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Company, VP Indicted After Texas Double Tragedy

Employee, wife died in poisonous gas leak in 2019
By Arden Dier,  Newser Staff
Posted Oct 30, 2019 10:15 AM CDT
Updated Mar 9, 2022 2:00 PM CST
Poison Gas Kills Husband, Wife Who Went to Check on Him
"It takes like one gasp and that's it."   (Getty Images/standret)

(Newser) Update: A Texas oilfield company and its vice president have been indicted by a federal grand jury on multiple charges connected to the 2019 deaths of an employee and his wife. Jacob Dean died from inhaling hydrogen sulfide gas after being sent to check on a pump house in Odessa. The gas also killed Dean's wife, Natalee, after she went to check on him. Aghorn Operating Inc. and Aghorn Vice President Trent Day have been charged with violating federal clean air laws and obstructing a federal job safety investigation, the AP reports. The charges include "willful violation causing death to an employee," per NewsWest9. Investigators say there were eight hydrogen sulfide monitors at the pump house, but none of them were working on the night of the tragedy. Our original story from October 2019 follows:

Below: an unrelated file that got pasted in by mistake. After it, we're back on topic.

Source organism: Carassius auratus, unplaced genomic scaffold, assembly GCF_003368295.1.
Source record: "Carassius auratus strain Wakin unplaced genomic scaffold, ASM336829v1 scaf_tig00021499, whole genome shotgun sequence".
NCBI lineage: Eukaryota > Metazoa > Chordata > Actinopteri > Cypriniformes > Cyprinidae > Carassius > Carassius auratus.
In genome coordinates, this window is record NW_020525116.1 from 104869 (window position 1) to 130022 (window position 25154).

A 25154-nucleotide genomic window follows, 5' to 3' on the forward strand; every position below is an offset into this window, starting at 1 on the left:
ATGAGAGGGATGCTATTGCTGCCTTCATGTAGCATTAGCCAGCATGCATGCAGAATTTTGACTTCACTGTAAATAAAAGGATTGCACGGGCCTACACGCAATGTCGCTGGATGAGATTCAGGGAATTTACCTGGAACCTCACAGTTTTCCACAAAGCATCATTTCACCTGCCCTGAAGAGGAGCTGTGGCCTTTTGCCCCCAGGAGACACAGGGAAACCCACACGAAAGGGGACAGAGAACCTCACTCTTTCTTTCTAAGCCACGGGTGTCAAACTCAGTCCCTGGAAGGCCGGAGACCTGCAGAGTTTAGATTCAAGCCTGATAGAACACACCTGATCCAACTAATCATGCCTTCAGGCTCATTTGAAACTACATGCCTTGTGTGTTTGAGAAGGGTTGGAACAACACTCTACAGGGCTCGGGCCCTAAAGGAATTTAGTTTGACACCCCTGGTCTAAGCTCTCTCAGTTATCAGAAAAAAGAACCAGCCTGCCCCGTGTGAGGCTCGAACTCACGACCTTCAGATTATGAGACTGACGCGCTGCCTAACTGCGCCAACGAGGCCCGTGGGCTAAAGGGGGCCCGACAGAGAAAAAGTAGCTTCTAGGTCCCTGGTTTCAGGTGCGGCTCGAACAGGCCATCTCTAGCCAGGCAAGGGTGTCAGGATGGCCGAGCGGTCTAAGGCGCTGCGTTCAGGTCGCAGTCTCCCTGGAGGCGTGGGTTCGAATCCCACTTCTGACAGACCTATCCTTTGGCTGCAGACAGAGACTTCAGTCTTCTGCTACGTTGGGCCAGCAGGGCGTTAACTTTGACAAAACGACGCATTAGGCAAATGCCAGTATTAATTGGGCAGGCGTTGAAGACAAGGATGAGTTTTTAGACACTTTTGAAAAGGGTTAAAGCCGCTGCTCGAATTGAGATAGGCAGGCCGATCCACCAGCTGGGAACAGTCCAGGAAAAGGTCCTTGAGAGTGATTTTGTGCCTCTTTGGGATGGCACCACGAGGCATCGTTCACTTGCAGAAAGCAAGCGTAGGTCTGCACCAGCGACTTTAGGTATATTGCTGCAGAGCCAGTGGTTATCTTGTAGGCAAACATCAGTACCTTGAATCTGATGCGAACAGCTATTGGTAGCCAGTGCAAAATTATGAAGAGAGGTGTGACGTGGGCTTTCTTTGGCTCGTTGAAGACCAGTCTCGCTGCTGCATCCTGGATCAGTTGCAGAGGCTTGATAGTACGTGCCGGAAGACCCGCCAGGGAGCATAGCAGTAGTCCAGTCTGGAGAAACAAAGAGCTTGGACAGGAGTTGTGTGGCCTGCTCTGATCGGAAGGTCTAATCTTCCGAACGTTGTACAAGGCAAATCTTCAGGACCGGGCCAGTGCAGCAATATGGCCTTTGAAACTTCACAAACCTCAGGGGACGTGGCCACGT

A mother and father in Texas died one after the other in a poisonous gas leak, which their two young children thankfully survived. Aghorn Energy employee Jacob Dean was first called to check on a pump house in Odessa around 11pm Saturday, says the Ector County Sheriff's Office. Some time later, Dean's wife, who failed to reach her husband by phone but knew the location of the site, loaded the couple's two kids into her car and drove over. Investigators—contacted by the energy company, which had also failed to reach Dean—later found the bodies of the 44-year-old and 37-year-old Natalee. Both had died from inhaling hydrogen sulfide gas.

"It takes like one gasp and that's it," Sgt. Gary Duesler tells the Odessa American, which reports responding deputies used a H2S gas monitor. Natalee was reportedly overtaken by the gas as she approached the pump house. The two children, a 6-year-old son and 9-year-old daughter, had also suffered mild exposure, though they remained in the car parked some distance away. The pair, who have an 18-year-old sibling, were decontaminated and taken to a hospital before being turned over to grandparents, per the American. A GoFundMe page has been set up to assist the family, per KOSA. It has raised $6,100 as of this writing. (Texas previously saw a case of suicide by hydrogen sulfide.)

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